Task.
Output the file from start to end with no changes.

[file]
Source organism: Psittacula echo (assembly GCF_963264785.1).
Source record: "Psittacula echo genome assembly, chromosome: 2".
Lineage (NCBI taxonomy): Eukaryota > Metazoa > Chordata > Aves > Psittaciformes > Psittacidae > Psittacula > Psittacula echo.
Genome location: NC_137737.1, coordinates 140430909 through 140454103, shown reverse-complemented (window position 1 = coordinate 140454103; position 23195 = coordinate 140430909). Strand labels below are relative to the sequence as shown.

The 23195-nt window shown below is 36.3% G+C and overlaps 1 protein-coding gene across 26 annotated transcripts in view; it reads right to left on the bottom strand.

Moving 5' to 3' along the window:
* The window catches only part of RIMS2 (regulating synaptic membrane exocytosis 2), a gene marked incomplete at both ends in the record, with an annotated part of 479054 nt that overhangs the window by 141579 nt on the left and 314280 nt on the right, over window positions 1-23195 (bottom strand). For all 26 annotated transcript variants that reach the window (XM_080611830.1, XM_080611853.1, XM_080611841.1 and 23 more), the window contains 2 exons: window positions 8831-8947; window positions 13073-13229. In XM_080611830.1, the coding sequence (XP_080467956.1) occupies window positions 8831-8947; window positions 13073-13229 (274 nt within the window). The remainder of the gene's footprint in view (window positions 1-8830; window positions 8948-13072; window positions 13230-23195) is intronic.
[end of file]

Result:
Source organism: Psittacula echo (assembly GCF_963264785.1).
Source record: "Psittacula echo genome assembly, chromosome: 2".
Lineage (NCBI taxonomy): Eukaryota > Metazoa > Chordata > Aves > Psittaciformes > Psittacidae > Psittacula > Psittacula echo.
Genome location: NC_137737.1, coordinates 140430909 through 140454103, shown reverse-complemented (window position 1 = coordinate 140454103; position 23195 = coordinate 140430909). Strand labels below are relative to the sequence as shown.

The 23195-nt window shown below is 36.3% G+C and overlaps 1 protein-coding gene across 26 annotated transcripts in view; it reads right to left on the bottom strand.

Moving 5' to 3' along the window:
* The window catches only part of RIMS2 (regulating synaptic membrane exocytosis 2), a gene marked incomplete at both ends in the record, with an annotated part of 479054 nt that overhangs the window by 141579 nt on the left and 314280 nt on the right, over window positions 1-23195 (bottom strand). For all 26 annotated transcript variants that reach the window (XM_080611830.1, XM_080611853.1, XM_080611841.1 and 23 more), the window contains 2 exons: window positions 8831-8947; window positions 13073-13229. In XM_080611830.1, the coding sequence (XP_080467956.1) occupies window positions 8831-8947; window positions 13073-13229 (274 nt within the window). The remainder of the gene's footprint in view (window positions 1-8830; window positions 8948-13072; window positions 13230-23195) is intronic.